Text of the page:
Humanising International Relations Amidst RealpolitikAugust 8, 2012, 8:10 pm
The address by Jayantha Dhanapala, President, Pugwash Conferences on Science and World Affairs, on the 14th of June 2012, at an event to celebrate the 60th Anniversary of the US-Sri Lanka Fulbright Commission in Sri Lanka
Continued from yesterday’s Midweek Review
There is a lot of work being done on human security in Vancouver in the Simon Fraser University by Professor Andrew Mack and others and I would like to quote from their report which said "We have argued that the demise of colonialism and the Cold War, removed two important causes of war from the international system and the impact of growing levels of economic interdependence, the fourfold increase in the number of democracies in an emerging norm of war averseness have reduced the risks of war still further." So we have, remarkably, come to a situation where there is a declining number of civilian deaths in conflicts, a declining number of conflicts in the world today, and in fact, military expenditure, which reached $1.7 trillion last year, has remained relatively static, probably caused by the great recession. Nevertheless there is a levelling off of conflicts. And that augurs well for the future.
Now of course, in spite of all this, in spite of the fact that we have the ‘responsibility to protect’ concept which is aimed at humanizing international relations further, we have in its application elements of realpolitik. Why talk about responsibility to protect in Libya and not in Bahrain and Yemen? Why talk about it in Syria and not in other countries? So there clearly are gaps. Just as much as the Charter of the UN had this combination of realpolitik and the idealistic aspect of humanizing international relations, in the practice of international relations we still have this dissonance that takes place. We have the persistence of the realist school. You have the protection given to Israel by some of these great powers in the Security Council which ensures that it has the protection of a veto; you still have nuclear weapons that are held especially by the U.S. and Russia - 95% of the nineteen thousand nuclear warheads are held by them - and we have about US $ 100 billion being spent on nuclear warheads and their modernisation by about nine countries. We still have big banks being supported by multilateral institutions like the IMF and the IBRD and in many ways neglecting the real needs of the people and we still have a situations where might prevails over right.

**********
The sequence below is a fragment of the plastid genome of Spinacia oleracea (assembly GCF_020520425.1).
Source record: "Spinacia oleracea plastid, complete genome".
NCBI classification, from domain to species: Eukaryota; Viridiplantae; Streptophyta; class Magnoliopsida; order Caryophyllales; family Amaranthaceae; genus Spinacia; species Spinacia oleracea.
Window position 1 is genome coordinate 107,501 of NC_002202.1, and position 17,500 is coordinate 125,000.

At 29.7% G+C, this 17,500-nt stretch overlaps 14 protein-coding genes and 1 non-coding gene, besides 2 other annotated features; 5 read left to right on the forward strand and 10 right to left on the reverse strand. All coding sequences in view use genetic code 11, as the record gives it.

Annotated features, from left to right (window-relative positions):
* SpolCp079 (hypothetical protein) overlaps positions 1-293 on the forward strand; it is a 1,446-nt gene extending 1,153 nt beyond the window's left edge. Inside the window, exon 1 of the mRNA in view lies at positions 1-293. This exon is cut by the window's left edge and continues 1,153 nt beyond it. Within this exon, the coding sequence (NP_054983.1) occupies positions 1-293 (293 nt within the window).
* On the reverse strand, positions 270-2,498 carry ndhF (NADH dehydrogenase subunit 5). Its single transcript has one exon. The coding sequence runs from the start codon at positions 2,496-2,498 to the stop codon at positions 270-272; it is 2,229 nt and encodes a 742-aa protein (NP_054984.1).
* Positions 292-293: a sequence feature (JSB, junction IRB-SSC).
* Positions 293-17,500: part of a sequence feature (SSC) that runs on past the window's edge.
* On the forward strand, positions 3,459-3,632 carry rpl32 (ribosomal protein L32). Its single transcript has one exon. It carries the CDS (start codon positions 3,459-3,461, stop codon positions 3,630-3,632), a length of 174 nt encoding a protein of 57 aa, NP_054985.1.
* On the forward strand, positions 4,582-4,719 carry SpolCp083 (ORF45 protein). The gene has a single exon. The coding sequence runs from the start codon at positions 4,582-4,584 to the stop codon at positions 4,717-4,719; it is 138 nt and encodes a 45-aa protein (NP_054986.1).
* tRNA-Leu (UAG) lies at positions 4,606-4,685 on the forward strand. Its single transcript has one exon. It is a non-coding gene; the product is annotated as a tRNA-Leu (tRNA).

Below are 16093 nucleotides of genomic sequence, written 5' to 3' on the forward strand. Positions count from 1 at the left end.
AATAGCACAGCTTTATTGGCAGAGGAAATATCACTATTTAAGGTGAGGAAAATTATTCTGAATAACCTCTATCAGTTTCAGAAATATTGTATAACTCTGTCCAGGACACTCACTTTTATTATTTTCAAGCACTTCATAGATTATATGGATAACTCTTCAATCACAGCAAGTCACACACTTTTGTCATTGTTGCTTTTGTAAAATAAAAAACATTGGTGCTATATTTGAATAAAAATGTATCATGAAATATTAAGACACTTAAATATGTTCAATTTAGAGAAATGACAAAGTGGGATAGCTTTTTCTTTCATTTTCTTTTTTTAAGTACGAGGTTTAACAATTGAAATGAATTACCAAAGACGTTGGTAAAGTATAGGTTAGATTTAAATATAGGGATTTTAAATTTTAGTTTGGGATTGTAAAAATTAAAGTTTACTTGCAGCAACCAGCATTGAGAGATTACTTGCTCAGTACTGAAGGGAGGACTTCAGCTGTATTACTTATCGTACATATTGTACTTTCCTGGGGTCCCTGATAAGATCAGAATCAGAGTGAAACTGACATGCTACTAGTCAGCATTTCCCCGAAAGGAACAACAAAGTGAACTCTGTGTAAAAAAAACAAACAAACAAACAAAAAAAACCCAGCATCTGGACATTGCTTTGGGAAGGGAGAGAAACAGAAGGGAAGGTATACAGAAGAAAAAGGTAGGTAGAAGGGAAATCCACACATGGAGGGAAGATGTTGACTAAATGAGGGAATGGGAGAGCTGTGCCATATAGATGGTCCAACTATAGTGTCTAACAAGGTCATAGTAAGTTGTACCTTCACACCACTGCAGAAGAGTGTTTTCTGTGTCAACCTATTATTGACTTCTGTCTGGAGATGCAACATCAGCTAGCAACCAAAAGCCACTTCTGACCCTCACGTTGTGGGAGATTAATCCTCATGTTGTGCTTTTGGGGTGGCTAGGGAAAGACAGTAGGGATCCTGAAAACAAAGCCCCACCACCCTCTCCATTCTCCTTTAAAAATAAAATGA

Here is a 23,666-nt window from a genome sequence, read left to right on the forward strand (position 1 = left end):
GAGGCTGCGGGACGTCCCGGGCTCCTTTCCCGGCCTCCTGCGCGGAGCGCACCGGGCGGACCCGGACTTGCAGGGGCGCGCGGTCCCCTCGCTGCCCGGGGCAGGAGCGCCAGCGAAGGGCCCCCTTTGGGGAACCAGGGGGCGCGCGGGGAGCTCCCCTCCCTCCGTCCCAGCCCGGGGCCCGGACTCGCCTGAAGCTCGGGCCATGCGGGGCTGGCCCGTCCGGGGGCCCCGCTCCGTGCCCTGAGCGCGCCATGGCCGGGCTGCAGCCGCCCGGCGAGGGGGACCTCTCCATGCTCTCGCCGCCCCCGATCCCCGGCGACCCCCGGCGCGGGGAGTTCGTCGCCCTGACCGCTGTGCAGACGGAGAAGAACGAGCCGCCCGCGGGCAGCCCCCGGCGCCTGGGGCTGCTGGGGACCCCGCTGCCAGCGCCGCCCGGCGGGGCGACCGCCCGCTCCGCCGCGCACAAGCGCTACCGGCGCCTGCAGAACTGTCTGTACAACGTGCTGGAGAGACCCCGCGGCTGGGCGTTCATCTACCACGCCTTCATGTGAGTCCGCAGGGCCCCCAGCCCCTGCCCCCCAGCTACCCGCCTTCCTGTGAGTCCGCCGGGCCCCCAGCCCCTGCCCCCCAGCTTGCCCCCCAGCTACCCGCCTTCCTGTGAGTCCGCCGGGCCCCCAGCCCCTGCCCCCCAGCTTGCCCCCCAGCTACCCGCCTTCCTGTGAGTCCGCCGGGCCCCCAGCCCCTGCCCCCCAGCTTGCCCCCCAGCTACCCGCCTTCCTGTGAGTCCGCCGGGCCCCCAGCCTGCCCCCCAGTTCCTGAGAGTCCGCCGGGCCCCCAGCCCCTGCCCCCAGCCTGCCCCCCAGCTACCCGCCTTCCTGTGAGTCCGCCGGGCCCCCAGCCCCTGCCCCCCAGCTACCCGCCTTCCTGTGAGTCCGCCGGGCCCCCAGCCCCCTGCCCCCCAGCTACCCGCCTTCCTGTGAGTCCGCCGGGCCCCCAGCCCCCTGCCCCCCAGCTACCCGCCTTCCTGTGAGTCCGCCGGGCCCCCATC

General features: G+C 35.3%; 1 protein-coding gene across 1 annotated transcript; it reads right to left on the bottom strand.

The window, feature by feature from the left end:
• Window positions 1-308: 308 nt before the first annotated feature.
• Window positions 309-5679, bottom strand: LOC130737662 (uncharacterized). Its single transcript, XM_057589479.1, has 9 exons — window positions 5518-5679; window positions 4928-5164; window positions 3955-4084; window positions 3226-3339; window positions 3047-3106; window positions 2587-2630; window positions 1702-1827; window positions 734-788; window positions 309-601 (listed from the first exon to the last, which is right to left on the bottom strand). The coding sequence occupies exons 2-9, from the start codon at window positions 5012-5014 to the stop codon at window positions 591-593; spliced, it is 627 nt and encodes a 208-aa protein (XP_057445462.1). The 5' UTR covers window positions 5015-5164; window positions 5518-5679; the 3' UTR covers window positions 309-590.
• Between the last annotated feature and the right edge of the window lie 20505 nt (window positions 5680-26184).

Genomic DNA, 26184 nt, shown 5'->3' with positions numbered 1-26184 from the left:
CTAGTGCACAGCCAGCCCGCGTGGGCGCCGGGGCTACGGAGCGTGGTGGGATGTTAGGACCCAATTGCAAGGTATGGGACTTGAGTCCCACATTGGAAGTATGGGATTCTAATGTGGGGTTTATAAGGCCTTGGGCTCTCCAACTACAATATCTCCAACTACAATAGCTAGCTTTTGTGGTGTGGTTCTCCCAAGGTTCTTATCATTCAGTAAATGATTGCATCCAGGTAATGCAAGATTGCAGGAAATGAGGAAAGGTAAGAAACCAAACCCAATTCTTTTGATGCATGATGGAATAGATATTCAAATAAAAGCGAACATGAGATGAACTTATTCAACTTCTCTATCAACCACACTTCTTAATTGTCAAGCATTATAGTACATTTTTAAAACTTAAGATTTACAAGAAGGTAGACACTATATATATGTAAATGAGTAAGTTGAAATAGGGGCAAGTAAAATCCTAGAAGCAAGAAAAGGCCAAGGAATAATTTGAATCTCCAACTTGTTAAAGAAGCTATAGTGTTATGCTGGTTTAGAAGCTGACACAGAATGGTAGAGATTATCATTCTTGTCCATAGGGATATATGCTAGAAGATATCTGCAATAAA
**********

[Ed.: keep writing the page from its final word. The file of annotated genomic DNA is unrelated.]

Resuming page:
To come to a conclusion, what do we understand by all this? Let me identify two events. One is that on the 16th of May, five small countries known as the S-5 (Costa Rica, Jordan, Liechtenstein, Singapore and Switzerland) attempted to float a resolution in the General Assembly in order to ensure that certain rules apply in the way in which the veto was used in the Security Council. And they were shot down. They were shot down not only by the great powers who, of course, had their vested interests to protect but they were also shot down by many others who didn’t want too much reform in the Security Council because they were afraid that their regional rivals might get in to the UN. So there was this curious combination of forces and when the Legal Adviser of the UN said that it was necessary for a two thirds majority to approve this resolution and they didn’t have a two thirds majority, the S-5, the Small 5, had to withdraw that resolution. That is an indication of the limitations of the humanizing of the international relations in a big bad world where realpolitik still exists.
Secondly, next week, the nations of the world go to Rio, 20 years after the 1st Rio conference. Now it is very evident from all the reports of the International Panel for Climate Change that the problem is a very serious one. This serious problem affects everybody - not just the Maldives because they are likely to go under in a few decades hence, or Bangladesh, where again large parts of that country will be flooded. But it affects all Brazil, United States etc. There will be a gradual warming in the Arctic which will result in all manner of changes, good and bad. And it is therefore in our collective self interest to do something about it. But there are some countries so determined to stick to their lifestyles that they will not make the necessary adjustments; they will not make the investment in solar power, in wind power and other renewable forms of energy in order to help us collectively to get out of this situation. History has shown us that environmental reasons, environmental factors have led to the decline of civilisations and unless we therefore take heed we will not be able to get out of these situations ourselves. There may be band-aid solutions like the Kyoto Protocol some years ago, which was again not ratified by the United States, and there may be other temporary changes but a determined effort to humanize our approach to the climate change problem is unlikely to succeed next week when the nations of the world meet.
And so, let me say that although we face situations of a gradual progress in the humanizing of international relations, elements of hard realpolitik remain holding us back and holding back our progress. Now this can of course be argued by some as a protection of national interests. But can national interest be divorced from the human interests of individuals in nation states? That is a very important question. Let me end with a quotation from my favourite Secretary General of the United Nations Dag Hammarskjöld, who once said, "Everything will be all right - you know when? When people, just people, stop thinking of the United Nations as a weird Picasso abstraction and see it as a drawing they made themselves."
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